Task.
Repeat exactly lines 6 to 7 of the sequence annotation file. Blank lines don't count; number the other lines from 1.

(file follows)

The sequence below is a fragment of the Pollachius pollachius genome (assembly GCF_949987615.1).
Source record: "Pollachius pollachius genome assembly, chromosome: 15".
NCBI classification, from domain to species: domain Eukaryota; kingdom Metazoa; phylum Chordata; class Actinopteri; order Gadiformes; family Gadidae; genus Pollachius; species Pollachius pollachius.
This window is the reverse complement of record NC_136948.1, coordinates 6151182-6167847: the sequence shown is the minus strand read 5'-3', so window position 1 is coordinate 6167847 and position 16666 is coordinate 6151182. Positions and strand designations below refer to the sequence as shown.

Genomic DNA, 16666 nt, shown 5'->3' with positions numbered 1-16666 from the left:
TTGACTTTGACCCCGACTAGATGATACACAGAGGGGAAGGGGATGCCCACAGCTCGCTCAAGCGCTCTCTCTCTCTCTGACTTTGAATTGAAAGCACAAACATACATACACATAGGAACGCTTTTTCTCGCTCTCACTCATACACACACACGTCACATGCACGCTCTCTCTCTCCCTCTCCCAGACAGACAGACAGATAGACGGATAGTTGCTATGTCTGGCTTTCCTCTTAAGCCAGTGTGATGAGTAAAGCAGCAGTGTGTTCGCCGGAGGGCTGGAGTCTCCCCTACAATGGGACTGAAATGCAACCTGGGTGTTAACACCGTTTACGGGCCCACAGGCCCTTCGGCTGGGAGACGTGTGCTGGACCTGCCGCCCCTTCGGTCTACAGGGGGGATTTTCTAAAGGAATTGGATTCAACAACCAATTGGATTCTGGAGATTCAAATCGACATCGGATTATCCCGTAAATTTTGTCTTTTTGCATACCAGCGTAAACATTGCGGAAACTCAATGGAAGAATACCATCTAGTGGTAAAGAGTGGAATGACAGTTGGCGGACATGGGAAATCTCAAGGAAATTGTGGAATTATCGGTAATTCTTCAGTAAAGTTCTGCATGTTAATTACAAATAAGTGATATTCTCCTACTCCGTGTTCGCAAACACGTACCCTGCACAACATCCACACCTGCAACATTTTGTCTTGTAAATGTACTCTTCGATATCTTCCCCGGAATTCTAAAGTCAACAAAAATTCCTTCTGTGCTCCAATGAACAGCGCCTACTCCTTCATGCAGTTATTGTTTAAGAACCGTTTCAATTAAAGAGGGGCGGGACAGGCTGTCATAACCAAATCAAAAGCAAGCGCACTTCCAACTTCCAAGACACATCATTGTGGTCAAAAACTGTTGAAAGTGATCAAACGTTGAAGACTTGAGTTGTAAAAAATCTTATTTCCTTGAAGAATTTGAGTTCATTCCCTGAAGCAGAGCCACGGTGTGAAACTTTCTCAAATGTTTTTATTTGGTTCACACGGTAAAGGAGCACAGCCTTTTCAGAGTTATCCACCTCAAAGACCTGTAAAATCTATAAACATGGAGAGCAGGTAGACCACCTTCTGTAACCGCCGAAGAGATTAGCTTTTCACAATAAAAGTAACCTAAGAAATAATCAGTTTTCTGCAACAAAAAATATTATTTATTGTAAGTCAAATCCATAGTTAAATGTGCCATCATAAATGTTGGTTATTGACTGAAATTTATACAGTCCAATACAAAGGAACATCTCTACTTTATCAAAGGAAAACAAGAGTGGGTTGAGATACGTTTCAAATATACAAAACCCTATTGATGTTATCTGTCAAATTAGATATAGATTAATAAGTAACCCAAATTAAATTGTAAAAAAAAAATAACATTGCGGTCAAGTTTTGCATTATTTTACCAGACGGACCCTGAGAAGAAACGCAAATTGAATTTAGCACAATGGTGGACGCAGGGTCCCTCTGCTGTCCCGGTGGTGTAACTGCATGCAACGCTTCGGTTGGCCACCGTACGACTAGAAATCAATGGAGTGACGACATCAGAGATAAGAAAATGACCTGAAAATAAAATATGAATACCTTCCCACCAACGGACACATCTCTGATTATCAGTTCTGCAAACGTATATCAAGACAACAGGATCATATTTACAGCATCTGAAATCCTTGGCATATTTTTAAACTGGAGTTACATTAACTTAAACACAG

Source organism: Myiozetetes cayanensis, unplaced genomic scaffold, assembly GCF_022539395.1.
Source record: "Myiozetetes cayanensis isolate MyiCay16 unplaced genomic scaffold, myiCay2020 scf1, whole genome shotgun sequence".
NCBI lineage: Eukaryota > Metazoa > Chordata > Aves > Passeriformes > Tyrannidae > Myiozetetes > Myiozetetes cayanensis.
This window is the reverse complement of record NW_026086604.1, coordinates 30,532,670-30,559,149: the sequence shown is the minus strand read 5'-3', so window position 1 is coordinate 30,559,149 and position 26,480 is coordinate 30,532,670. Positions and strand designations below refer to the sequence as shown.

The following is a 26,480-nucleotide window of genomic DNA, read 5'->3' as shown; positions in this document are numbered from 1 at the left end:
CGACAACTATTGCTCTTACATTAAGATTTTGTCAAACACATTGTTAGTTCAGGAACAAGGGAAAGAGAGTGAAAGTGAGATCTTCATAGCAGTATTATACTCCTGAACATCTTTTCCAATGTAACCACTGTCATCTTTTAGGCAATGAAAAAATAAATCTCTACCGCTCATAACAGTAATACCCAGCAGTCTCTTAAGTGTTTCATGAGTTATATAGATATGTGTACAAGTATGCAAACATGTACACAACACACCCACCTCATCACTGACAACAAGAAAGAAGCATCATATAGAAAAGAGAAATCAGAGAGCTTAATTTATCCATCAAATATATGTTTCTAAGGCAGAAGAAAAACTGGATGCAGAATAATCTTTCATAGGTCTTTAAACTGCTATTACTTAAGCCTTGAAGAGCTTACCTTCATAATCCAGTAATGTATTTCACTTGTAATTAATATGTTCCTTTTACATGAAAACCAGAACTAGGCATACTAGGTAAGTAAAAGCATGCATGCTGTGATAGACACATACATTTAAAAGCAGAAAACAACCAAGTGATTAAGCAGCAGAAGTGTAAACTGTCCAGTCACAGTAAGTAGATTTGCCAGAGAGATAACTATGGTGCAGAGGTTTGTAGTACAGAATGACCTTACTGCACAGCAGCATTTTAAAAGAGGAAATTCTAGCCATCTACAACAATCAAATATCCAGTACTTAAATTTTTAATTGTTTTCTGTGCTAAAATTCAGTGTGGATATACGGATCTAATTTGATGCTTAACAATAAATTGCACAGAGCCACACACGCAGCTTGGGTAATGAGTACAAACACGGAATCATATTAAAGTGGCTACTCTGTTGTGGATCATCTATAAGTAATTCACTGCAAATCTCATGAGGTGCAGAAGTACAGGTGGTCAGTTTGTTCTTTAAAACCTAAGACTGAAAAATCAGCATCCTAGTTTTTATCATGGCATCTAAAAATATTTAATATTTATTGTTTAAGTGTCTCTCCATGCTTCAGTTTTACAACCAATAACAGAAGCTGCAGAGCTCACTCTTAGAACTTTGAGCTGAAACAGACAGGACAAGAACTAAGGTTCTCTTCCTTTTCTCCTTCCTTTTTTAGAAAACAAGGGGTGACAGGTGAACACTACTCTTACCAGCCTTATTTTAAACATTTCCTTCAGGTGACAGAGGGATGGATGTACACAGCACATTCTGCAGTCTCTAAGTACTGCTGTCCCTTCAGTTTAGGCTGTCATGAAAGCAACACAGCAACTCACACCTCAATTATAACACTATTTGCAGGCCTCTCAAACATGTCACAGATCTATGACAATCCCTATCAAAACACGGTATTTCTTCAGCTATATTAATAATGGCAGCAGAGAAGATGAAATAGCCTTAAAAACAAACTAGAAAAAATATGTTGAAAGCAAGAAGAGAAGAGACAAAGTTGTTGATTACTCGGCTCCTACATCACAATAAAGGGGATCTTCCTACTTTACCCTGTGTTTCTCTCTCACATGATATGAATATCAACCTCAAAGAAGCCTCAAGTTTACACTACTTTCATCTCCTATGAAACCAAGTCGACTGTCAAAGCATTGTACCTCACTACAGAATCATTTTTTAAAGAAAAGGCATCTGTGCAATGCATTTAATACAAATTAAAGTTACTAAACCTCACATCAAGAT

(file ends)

TTGACTTTGACCCCGACTAGATGATACACAGAGGGGAAGGGGATGCCCACAGCTCGCTCAAGCGCTCTCTCTCTCTCTGACTTTGAATTGAAAGCACAAACATACATACACATAGGAACGCTTTTTCTCGCTCTCACTCATACACACACACGTCACATGCACGCTCTCTCTCTCCCTCTCCCAGACAGACAGACAGATAGACGGATAGTTGCTATGTCTGGCTTTCCTCTTAAGCCAGTGTGATGAGTAAAGCAGCAGTGTGTTCGCCGGAGGGCTGGAGTCTCCCCTACAATGGGACTGAAATGCAACCTGGGTGTTAACACCGTTTACGGGCCCACAGGCCCTTCGGCTGGGAGACGTGTGCTGGACCTGCCGCCCCTTCGGTCTACAGGGGGGATTTTCTAAAGGAATTGGATTCAACAACCAATTGGATTCTGGAGATTCAAATCGACATCGGATTATCCCGTAAATTTTGTCTTTTTGCATACCAGCGTAAACATTGCGGAAACTCAATGGAAGAATACCATCTAGTGGTAAAGAGTGGAATGACAGTTGGCGGACATGGGAAATCTCAAGGAAATTGTGGAATTATCGGTAATTCTTCAGTAAAGTTCTGCATGTTAATTACAAATAAGTGATATTCTCCTACTCCGTGTTCGCAAACACGTACCCTGCACAACATCCACACCTGCAACATTTTGTCTTGTAAATGTACTCTTCGATATCTTCCCCGGAATTCTAAAGTCAACAAAAATTCCTTCTGTGCTCCAATGAACAGCGCCTACTCCTTCATGCAGTTATTGTTTAAGAACCGTTTCAATTAAAGAGGGGCGGGACAGGCTGTCATAACCAAATCAAAAGCAAGCGCACTTCCAACTTCCAAGACACATCATTGTGGTCAAAAACTGTTGAAAGTGATCAAACGTTGAAGACTTGAGTTGTAAAAAATCTTATTTCCTTGAAGAATTTGAGTTCATTCCCTGAAGCAGAGCCACGGTGTGAAACTTTCTCAAATGTTTTTATTTGGTTCACACGGTAAAGGAGCACAGCCTTTTCAGAGTTATCCACCTCAAAGACCTGTAAAATCTATAAACATGGAGAGCAGGTAGACCACCTTCTGTAACCGCCGAAGAGATTAGCTTTTCACAATAAAAGTAACCTAAGAAATAATCAGTTTTCTGCAACAAAAAATATTATTTATTGTAAGTCAAATCCATAGTTAAATGTGCCATCATAAATGTTGGTTATTGACTGAAATTTATACAGTCCAATACAAAGGAACATCTCTACTTTATCAAAGGAAAACAAGAGTGGGTTGAGATACGTTTCAAATATACAAAACCCTATTGATGTTATCTGTCAAATTAGATATAGATTAATAAGTAACCCAAATTAAATTGTAAAAAAAAAATAACATTGCGGTCAAGTTTTGCATTATTTTACCAGACGGACCCTGAGAAGAAACGCAAATTGAATTTAGCACAATGGTGGACGCAGGGTCCCTCTGCTGTCCCGGTGGTGTAACTGCATGCAACGCTTCGGTTGGCCACCGTACGACTAGAAATCAATGGAGTGACGACATCAGAGATAAGAAAATGACCTGAAAATAAAATATGAATACCTTCCCACCAACGGACACATCTCTGATTATCAGTTCTGCAAACGTATATCAAGACAACAGGATCATATTTACAGCATCTGAAATCCTTGGCATATTTTTAAACTGGAGTTACATTAACTTAAACACAG

Source organism: Myiozetetes cayanensis, unplaced genomic scaffold, assembly GCF_022539395.1.